What fun to find a Barry Silk puzzle, I really enjoyed beginning with ASPARAGUS though somehow my first thought was for a different SPEARS .

We obviously do not have enough degenerate horse players who would recognize how to spell Acqueduct ; or Roman scholars like my son Roman Acqueduct , or even followers of Indie music Acqueduct .

My fondest memories of the classic Shakespeare actor Maurice Evans is his role on Bewitched . The link will allow you to watch all the episodes of the series.

Clouds have rolled in meaning we will finally get our version of fall, all the way into the 60’s tonight! It will not snow…

Anonymous said...

Did we all have aquAduct? Me too. Enjoyable puzzle, and I did so well with Mr. Silk I cannot believe it.

Gotta go. Onward to the Johnnies vs Tommies game in St. Joseph. Huge rivalry - St. John's is one of the most decorated college football teams of all time. D3 school. My son is visiting today. Should be fun. The temps are finally going to reach about 50. Coldest first two weeks of October EVER in Minnesota. Brrrrr.

Dennis - good luck on your Oktoberfest.

MJ said...

Good morning, C.C. and all,

Such an enjoyable Saturday puzzle from Barry Silk. Six nine-letter stacks crossed by eight-letter fills. I had to guess the "n" where AKINS and EVANS crossed as they were two of a total of six complete unknowns for me today. Ditto for the "g" in the cross of REJIGGER and GYRE. I didn't fall in the AQUaDUCT trap as AQUEDUCT was a vocabulary word in this week's science unit on water.

I wish I could can some of our SoCal heat and send it to those in the chillier zones. We sizzled in the mid-90's yesterday, and much the same is expected today. The good news is that the nights are cool, so the house is at a pleasant 70 degrees this ayem, thanks to leaving windows open overnight.

C.C.-Sedona is at about 4500' so they do get some snow from time to time. Thanks for the beautiful link!

Al-Great examples of parabolas.

Dennis-Hope the Oktoberfest is an enjoyable success.

Have a great weekend, folks!

Barry G. said...

@BarryG-hope you are feeling better and the leg is on the mend.

Thanks. I'm making progress, but I'm still not 100%. I've been back at work fully for a week or so, but the inability to keep my leg elevated as much as I would like means I still have some pain and swelling. I'm certainly a lot better than I was, though!

Bill G. said...

Hi everybody. Even though I prefer theme puzzles, I could do this one and enjoyed it. Harder but not too hard. I have a couple of minor quibbles though, but I don't want to come across as being too picky or negative. I would appreciate other people's opinions.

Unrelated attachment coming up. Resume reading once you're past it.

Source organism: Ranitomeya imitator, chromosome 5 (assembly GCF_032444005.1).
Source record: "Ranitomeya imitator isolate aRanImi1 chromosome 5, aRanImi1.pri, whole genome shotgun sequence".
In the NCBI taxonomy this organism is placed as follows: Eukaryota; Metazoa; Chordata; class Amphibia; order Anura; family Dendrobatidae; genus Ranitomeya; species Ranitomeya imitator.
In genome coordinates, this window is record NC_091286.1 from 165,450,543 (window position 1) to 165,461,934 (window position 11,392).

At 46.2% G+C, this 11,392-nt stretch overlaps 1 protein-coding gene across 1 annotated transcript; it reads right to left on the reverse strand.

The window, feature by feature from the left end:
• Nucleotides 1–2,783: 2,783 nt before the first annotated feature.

The scale is do, re, mi, fa, SOL, etc., not SO. People may sometimes say it or hear it incorrectly but that doesn't make it right.

Also, it's easy to misspell UKULELE as UKELELE since it is often shorted to UKE. (I wasn't sure either and had to look it up.) Still, it's not correct.

So I had a little trouble in those two areas of the puzzle trying to figure out the intentions of the constructor. But I did manage to finish the puzzle and enjoyed the process.

I learn a lot from everybody here on a variety of topics so here is my two-cents on a PARABOLA. It is an exact shape described by a mathematical equation. CC, for an example you would be familiar with, it's the arcing curve made by a fly ball in baseball (affected a little bit by air friction). However, it's a little different from the shape of the St. Louis arch and hanging cables. Those are very similar curves called catenaries.

Lemonade714 said...

BillG:

While you are correct, I think the constructor is safe, because UKELELE is an accepted variant spelling of UKULELE .

Also, if you read about the history of the solfege, it has permitted SO .

Part of what always made the NYT puzzles so hard was the use of variant spelling, so I while you are right, I think saying he was wrong is too strong a reaction. IMHO

DCannon said...

Guess I've forgotten some of my college geology because "quakelake" didn't even register until it worked itself out. Had to look up "Akins" but everything else worked out with fills. I also had "aquaduct" instead of "aqueduct" and I don't know why; I know how to spell it. Never heard of "rejigger."

I love liver and onions, but can't eat much fried foods these days. My sister used to make a delicious liver stew.

Our weather is not bad today. Mid-60s right now - will probably get to mid-70s by late afternoon. I'm sorry for those who are getting the winter weather already. Bundle up and keep warm.

Jazzbumpa said...

Hi gang -

Had a kids soccer game this morning. Third shutout in four weeks, and this was with Samantha in goal the second half! One of our kids scored on a corner kick, but I looked away for a second and missed it.

@ yesterday, The Weather Channel is also headquartered in Atlanta.

I believe C.C.'s AREOLA link also illustrates PARABOLAs. Thay may transform into catenaries over time.

Enjoyable puzzle today, but a lot less work, as compared to a few months ago. OK, since I'm busy today.